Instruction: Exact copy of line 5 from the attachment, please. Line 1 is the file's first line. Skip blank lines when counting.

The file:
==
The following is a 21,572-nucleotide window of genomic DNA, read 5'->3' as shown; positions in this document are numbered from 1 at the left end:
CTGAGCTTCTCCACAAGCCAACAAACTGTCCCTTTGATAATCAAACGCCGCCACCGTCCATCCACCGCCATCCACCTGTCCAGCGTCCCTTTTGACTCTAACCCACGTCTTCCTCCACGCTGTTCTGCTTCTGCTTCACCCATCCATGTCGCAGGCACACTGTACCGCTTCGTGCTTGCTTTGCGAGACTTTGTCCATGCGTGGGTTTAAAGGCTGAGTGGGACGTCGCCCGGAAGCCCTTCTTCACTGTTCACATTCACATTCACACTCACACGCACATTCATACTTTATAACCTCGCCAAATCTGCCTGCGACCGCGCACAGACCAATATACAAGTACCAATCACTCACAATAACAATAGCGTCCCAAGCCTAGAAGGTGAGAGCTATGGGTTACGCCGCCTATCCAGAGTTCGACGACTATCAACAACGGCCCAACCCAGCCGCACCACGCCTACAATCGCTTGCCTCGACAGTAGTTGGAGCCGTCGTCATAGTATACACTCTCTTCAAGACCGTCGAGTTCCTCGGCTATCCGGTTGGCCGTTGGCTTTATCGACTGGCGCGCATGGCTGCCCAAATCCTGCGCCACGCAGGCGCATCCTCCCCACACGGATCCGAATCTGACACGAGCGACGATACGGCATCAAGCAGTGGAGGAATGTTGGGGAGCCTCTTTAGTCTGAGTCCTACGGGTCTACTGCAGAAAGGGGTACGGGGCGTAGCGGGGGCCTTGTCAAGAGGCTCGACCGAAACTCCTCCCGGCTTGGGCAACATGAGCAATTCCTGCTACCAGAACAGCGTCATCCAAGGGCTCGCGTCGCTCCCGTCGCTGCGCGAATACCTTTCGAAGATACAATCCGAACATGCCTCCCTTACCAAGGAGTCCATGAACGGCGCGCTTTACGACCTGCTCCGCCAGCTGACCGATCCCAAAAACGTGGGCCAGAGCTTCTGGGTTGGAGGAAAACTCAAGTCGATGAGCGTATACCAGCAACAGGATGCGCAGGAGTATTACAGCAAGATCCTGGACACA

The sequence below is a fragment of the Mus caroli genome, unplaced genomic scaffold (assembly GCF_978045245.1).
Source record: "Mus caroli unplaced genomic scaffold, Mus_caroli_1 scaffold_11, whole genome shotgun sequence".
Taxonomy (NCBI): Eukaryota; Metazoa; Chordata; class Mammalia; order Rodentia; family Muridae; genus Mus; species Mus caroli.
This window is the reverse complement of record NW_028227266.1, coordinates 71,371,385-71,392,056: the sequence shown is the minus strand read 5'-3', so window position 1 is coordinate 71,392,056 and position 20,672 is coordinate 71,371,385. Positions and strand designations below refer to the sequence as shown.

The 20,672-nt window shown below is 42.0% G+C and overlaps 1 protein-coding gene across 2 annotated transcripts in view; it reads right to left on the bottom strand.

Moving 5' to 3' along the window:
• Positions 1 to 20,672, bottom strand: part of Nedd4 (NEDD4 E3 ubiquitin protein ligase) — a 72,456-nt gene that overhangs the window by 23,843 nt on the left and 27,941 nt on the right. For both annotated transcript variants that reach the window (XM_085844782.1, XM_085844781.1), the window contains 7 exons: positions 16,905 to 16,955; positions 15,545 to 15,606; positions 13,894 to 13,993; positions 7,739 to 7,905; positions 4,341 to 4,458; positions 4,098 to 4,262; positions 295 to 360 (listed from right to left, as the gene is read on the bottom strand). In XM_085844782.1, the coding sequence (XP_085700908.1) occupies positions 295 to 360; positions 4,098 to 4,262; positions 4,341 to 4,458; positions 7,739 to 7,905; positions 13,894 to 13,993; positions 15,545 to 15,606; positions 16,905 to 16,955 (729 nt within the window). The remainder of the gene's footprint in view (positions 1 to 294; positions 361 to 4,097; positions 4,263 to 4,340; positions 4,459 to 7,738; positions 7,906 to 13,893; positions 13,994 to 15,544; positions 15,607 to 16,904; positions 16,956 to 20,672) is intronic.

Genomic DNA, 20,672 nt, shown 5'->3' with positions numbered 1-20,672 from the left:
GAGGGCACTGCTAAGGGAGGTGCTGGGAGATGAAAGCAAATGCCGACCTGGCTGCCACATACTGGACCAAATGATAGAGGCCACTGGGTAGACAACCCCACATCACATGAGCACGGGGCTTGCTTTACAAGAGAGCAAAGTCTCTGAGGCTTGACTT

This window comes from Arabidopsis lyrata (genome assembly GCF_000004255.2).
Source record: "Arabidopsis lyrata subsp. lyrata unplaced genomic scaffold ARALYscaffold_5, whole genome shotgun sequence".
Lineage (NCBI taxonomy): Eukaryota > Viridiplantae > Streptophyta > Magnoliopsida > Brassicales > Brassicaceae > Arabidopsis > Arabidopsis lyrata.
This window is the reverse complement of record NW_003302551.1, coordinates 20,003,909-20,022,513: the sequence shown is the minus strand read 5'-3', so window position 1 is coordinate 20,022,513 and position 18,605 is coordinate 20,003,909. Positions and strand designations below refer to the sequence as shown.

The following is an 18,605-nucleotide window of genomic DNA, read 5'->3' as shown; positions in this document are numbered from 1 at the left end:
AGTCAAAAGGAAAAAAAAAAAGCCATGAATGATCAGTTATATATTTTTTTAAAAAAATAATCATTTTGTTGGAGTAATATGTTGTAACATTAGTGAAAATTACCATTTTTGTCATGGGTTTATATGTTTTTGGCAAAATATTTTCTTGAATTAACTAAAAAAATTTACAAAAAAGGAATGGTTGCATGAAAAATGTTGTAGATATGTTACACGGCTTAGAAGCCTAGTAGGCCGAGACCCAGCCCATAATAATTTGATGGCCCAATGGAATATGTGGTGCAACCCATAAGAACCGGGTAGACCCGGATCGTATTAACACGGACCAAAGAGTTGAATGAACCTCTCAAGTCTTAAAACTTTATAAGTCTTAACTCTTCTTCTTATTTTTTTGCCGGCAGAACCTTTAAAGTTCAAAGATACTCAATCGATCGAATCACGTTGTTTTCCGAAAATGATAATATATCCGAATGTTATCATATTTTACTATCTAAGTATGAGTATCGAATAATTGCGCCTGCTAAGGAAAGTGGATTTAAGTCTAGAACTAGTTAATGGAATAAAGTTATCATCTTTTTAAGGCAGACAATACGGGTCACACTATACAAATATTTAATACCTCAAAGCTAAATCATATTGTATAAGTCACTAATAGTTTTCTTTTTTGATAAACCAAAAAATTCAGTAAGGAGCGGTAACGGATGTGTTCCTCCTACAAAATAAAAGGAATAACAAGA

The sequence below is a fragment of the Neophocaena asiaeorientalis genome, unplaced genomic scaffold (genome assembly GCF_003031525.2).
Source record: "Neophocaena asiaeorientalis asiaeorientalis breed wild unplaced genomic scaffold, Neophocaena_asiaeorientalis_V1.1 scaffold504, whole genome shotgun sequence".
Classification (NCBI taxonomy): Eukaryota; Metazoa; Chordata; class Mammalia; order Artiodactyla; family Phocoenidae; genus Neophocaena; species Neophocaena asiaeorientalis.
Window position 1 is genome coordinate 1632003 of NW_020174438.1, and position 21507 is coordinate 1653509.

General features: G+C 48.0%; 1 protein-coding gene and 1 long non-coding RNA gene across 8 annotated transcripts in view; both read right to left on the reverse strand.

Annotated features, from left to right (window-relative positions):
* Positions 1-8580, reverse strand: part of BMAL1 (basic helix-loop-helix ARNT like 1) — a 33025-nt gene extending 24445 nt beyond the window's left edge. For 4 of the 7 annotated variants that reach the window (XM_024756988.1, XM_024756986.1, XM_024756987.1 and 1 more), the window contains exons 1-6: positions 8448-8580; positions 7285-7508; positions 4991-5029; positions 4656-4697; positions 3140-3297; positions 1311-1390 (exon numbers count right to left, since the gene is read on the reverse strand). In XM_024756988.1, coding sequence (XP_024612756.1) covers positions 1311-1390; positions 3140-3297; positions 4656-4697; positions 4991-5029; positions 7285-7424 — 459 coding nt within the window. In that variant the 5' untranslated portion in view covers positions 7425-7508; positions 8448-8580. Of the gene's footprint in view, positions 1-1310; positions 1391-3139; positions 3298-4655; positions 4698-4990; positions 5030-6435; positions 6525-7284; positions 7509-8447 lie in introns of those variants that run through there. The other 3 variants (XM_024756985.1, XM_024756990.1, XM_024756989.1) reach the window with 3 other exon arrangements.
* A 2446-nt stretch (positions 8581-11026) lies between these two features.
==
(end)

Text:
Taxonomy (NCBI): Eukaryota; Metazoa; Chordata; class Mammalia; order Rodentia; family Muridae; genus Mus; species Mus caroli.